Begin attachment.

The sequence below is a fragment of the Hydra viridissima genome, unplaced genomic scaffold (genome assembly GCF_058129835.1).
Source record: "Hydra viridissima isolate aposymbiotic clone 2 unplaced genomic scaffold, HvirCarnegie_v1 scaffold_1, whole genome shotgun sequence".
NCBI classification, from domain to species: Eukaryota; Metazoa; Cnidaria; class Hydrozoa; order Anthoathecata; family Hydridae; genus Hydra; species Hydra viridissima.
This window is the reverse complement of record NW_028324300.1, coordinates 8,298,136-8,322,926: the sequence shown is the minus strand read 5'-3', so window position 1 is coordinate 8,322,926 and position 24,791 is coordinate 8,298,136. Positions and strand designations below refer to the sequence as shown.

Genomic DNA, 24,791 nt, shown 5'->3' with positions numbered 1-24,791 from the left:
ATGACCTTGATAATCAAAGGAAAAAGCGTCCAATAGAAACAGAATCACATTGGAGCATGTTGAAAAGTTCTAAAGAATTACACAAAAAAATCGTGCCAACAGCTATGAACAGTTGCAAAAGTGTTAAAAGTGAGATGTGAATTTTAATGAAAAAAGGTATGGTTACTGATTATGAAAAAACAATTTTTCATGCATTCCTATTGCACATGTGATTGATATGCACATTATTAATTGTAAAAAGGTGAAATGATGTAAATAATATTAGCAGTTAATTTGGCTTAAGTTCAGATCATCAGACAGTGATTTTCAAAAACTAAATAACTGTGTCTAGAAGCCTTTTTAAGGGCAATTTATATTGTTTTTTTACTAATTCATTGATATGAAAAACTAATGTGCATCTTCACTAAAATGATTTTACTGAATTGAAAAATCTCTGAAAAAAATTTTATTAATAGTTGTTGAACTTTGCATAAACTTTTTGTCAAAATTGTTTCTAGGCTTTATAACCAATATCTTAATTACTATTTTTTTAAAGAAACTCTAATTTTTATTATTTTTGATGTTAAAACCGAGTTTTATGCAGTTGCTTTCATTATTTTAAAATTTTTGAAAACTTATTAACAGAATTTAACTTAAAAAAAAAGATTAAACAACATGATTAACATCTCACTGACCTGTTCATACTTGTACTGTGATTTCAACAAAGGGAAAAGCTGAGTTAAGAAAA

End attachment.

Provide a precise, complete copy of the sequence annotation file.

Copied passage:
The sequence below is a fragment of the Hydra viridissima genome, unplaced genomic scaffold (genome assembly GCF_058129835.1).
Source record: "Hydra viridissima isolate aposymbiotic clone 2 unplaced genomic scaffold, HvirCarnegie_v1 scaffold_1, whole genome shotgun sequence".
NCBI classification, from domain to species: Eukaryota; Metazoa; Cnidaria; class Hydrozoa; order Anthoathecata; family Hydridae; genus Hydra; species Hydra viridissima.
This window is the reverse complement of record NW_028324300.1, coordinates 8,298,136-8,322,926: the sequence shown is the minus strand read 5'-3', so window position 1 is coordinate 8,322,926 and position 24,791 is coordinate 8,298,136. Positions and strand designations below refer to the sequence as shown.

Genomic DNA, 24,791 nt, shown 5'->3' with positions numbered 1-24,791 from the left:
ATGACCTTGATAATCAAAGGAAAAAGCGTCCAATAGAAACAGAATCACATTGGAGCATGTTGAAAAGTTCTAAAGAATTACACAAAAAAATCGTGCCAACAGCTATGAACAGTTGCAAAAGTGTTAAAAGTGAGATGTGAATTTTAATGAAAAAAGGTATGGTTACTGATTATGAAAAAACAATTTTTCATGCATTCCTATTGCACATGTGATTGATATGCACATTATTAATTGTAAAAAGGTGAAATGATGTAAATAATATTAGCAGTTAATTTGGCTTAAGTTCAGATCATCAGACAGTGATTTTCAAAAACTAAATAACTGTGTCTAGAAGCCTTTTTAAGGGCAATTTATATTGTTTTTTTACTAATTCATTGATATGAAAAACTAATGTGCATCTTCACTAAAATGATTTTACTGAATTGAAAAATCTCTGAAAAAAATTTTATTAATAGTTGTTGAACTTTGCATAAACTTTTTGTCAAAATTGTTTCTAGGCTTTATAACCAATATCTTAATTACTATTTTTTTAAAGAAACTCTAATTTTTATTATTTTTGATGTTAAAACCGAGTTTTATGCAGTTGCTTTCATTATTTTAAAATTTTTGAAAACTTATTAACAGAATTTAACTTAAAAAAAAAGATTAAACAACATGATTAACATCTCACTGACCTGTTCATACTTGTACTGTGATTTCAACAAAGGGAAAAGCTGAGTTAAGAAAA